This year, Oddities favorite Visionary Instruments had a guitar with a dizzying array of buttons, switches sliders, and touch pads which all generate data as a class compliant USB device. This opens up an amazing number of possibilities for laptop guitarists. I also loved that binary notation was used for the fret inlays.
No, not big hair and gated reverb, it's the Gittler guitar that had a limited production run in the 80s.
No, it's not big hair and gated reverb, but the Gittler guitar that had a limited production run in the 80s.
If you're old enough to remember when MTV actually played music videos, you'll remember this as the guitar Andy Summers played in the Synchronicity video.
As usual the Museum of Making Music had a nice display of assorted instruments.
"Trixie" (and her matching combo amp) took Rob Mock around 1100 hours to carve. That's almost 7 months if you worked 8 hours a day, five days a week. Make sure you check out the gallery on the Triple C site.
Before you start thinking that 3D printing is going to give you Star Trek Replicator-like abilities to pop out quality instruments on demand, you should know that doing so is going to run you $3-4,000. Technology does have the tendency to get cheaper as time goes by so it may just be a matter of time.
These Retronix guitars look like they were artists' futuristic guitar concepts from the 50s. They've definitely got a cool vibe.
That would be an Ace of Spades, hidden in your sleeve, next to the Derringer two-shot.
This guitar comes complete with a rattle snake tail encased in resin and rattlesnake skin wrapped around the sides. The pièce de résistance is the use of wood with a knot hole.
I nearly missed these because when they were sitting on stands they just looked like they had oversized pick guards. Until the builder pulled one down and started playing I had no idea there was a built-in light show like the old Rickenbacker 331LS.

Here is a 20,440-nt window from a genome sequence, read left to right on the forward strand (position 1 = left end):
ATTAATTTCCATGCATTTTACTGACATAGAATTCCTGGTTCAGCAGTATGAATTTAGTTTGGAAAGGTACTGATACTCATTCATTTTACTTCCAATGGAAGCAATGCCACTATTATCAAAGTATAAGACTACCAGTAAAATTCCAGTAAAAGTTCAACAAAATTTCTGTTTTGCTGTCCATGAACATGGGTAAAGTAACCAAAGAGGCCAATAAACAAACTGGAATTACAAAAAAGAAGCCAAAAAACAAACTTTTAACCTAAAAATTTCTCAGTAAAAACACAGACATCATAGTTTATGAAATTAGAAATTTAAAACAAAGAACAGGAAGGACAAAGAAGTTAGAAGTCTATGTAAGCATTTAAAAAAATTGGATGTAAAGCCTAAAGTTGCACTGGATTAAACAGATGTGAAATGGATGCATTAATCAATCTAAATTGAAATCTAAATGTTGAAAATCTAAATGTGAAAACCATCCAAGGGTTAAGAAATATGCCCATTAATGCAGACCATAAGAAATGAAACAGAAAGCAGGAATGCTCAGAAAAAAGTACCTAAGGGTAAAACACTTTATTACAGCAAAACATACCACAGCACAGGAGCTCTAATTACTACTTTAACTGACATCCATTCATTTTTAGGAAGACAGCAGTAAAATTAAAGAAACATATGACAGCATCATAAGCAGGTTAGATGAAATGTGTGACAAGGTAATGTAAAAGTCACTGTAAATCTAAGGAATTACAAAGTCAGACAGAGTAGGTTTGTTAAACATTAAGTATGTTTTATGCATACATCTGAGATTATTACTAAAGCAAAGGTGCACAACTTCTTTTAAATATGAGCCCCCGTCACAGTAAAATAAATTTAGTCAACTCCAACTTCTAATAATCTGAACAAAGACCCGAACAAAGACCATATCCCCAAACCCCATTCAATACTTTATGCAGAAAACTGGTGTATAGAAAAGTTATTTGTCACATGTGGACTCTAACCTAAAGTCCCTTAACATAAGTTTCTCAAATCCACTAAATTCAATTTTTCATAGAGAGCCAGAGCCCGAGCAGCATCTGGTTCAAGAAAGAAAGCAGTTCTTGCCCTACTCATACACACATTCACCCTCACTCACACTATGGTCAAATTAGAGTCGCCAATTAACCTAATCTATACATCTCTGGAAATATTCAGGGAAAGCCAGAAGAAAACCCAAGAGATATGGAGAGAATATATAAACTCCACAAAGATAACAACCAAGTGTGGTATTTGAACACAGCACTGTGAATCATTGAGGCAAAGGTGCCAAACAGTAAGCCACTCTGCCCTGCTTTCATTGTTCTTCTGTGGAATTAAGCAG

Guitars made from metal made a strong showing at NAMM this year. I don't think there's anything I can say about this guitar that the picture doesn't already say.
I suspect these stainless steel neck-through guitars would make outstanding weapons in the upcoming Zombocalypse.
This one isn't a solid chunk of aluminum. It's got a Tulip Wood core with an aluminum skin. It gets boonus Oddity points because it's also got an X/Y pad below the bridge.
Too bad these weren't around when Buddy Holly was still with us. We could have had Holly's Holey of Holies.
You'd expect these guitars to weigh a ton but they're hollow body guitars made out of titanium so they're lighter than they look.
I definitely like the muffler shop Explorer better than the etched skull guitar below it but both are pretty cool.
Last in my round up of metal guitars are the anodized solid aluminum guitars from BOSStosh.
I suppose the inclusion of a pseudo pick guard is there for purely aesthetic reasons. It's not like you're going to damage a guitar body made from a solid billet of 6061 aluminum.
The old vinyl LP makes an excellent pick guard. But of course my first thought is that I would like to see them wire up a cartridge needle that you could manually drag along the grooves. Kind of like Laurie Anderson's tape bow.
I may have included these guitars just because of the company name: Peekamoose. Once I found out that the body was made of laminated 2x4's it definitely qualified as an Oddity.
Apparently "Peekamoose" is a ski run in New York which was most likely named by a surprised skier.
Just like Ikea furniture, the Loog Guitar is shipped unassembled. These 3-string beginner guitars are intended to be simple to build so they can act as a project for the child interested in learning to play. If a kid builds his own, he/she might be more motivated to spend time playing.
Stephallen draws into a strong hand with a 13-string half-fanned fret tapping instrument and a solid body acoustic with MIDI.
Not only did Musicvox have guitars that appear to be "really glad to see you," they also have 12-string basses, thus ensuring their inclusion in the Oddities.
These look good when they're hanging on the wall, but strange when they're played. Unless, of course, the player is fond of striking shredder poses.
At least these guys are providing options.
Someone really ought to make one of these with a picture of the inside of a guitar.
GMP was showing both a beautiful Les Paul-style guitar with an Old World map motif and a guitar that had a zombie gambler/gunfighter thing going on.
I quite liked the simplicity of the paint jobs on these lightweight carbon guitars. Maybe that's because they remind me of lightweight carbon mountain bikes.
Neither guitar on its own would have garnered my attention but combining a carved Strat and a translucent guitar sealed the deal for the Oddities.
Halo Guitars has a penchant for making guitars that look dangerous. I'll bet there's some angle in there that would work as a bottle opener.
Why hasn't anyone made a guitar with an integrated bottle opener before? The closest thing I could find was this capo.
The shape and thickness of this neck reminds me of my Ironwood Chapman Stick (before Emmett worked it over). With a Stick you never wrap your hand around the back of the neck, so thickness isn't an issue.
Maybe Francisco would have lived longer if he'd taken up the guitar instead of the gun. Then again, maybe not.
©2013 Barry Wood